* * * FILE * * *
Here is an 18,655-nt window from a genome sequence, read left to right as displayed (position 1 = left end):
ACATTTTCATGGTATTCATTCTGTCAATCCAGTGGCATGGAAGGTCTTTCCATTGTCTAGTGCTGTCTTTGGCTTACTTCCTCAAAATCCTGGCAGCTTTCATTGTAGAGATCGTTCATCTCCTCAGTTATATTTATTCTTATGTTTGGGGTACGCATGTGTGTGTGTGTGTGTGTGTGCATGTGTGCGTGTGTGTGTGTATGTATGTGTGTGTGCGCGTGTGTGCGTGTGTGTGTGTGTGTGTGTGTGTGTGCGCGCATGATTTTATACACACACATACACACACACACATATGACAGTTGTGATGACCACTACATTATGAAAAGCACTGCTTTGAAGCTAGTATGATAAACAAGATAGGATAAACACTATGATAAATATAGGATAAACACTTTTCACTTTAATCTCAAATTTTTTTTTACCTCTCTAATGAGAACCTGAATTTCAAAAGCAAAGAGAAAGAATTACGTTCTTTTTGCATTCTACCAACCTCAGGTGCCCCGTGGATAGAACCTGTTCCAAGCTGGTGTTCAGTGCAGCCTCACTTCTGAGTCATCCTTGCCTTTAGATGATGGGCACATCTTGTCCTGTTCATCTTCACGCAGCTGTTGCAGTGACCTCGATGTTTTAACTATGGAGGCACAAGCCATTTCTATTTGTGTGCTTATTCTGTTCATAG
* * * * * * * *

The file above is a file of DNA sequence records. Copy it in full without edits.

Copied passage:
Here is an 18,655-nt window from a genome sequence, read left to right as displayed (position 1 = left end):
ACATTTTCATGGTATTCATTCTGTCAATCCAGTGGCATGGAAGGTCTTTCCATTGTCTAGTGCTGTCTTTGGCTTACTTCCTCAAAATCCTGGCAGCTTTCATTGTAGAGATCGTTCATCTCCTCAGTTATATTTATTCTTATGTTTGGGGTACGCATGTGTGTGTGTGTGTGTGTGTGCATGTGTGCGTGTGTGTGTGTATGTATGTGTGTGTGCGCGTGTGTGCGTGTGTGTGTGTGTGTGTGTGTGTGTGCGCGCATGATTTTATACACACACATACACACACACACATATGACAGTTGTGATGACCACTACATTATGAAAAGCACTGCTTTGAAGCTAGTATGATAAACAAGATAGGATAAACACTATGATAAATATAGGATAAACACTTTTCACTTTAATCTCAAATTTTTTTTTACCTCTCTAATGAGAACCTGAATTTCAAAAGCAAAGAGAAAGAATTACGTTCTTTTTGCATTCTACCAACCTCAGGTGCCCCGTGGATAGAACCTGTTCCAAGCTGGTGTTCAGTGCAGCCTCACTTCTGAGTCATCCTTGCCTTTAGATGATGGGCACATCTTGTCCTGTTCATCTTCACGCAGCTGTTGCAGTGACCTCGATGTTTTAACTATGGAGGCACAAGCCATTTCTATTTGTGTGCTTATTCTGTTCATAG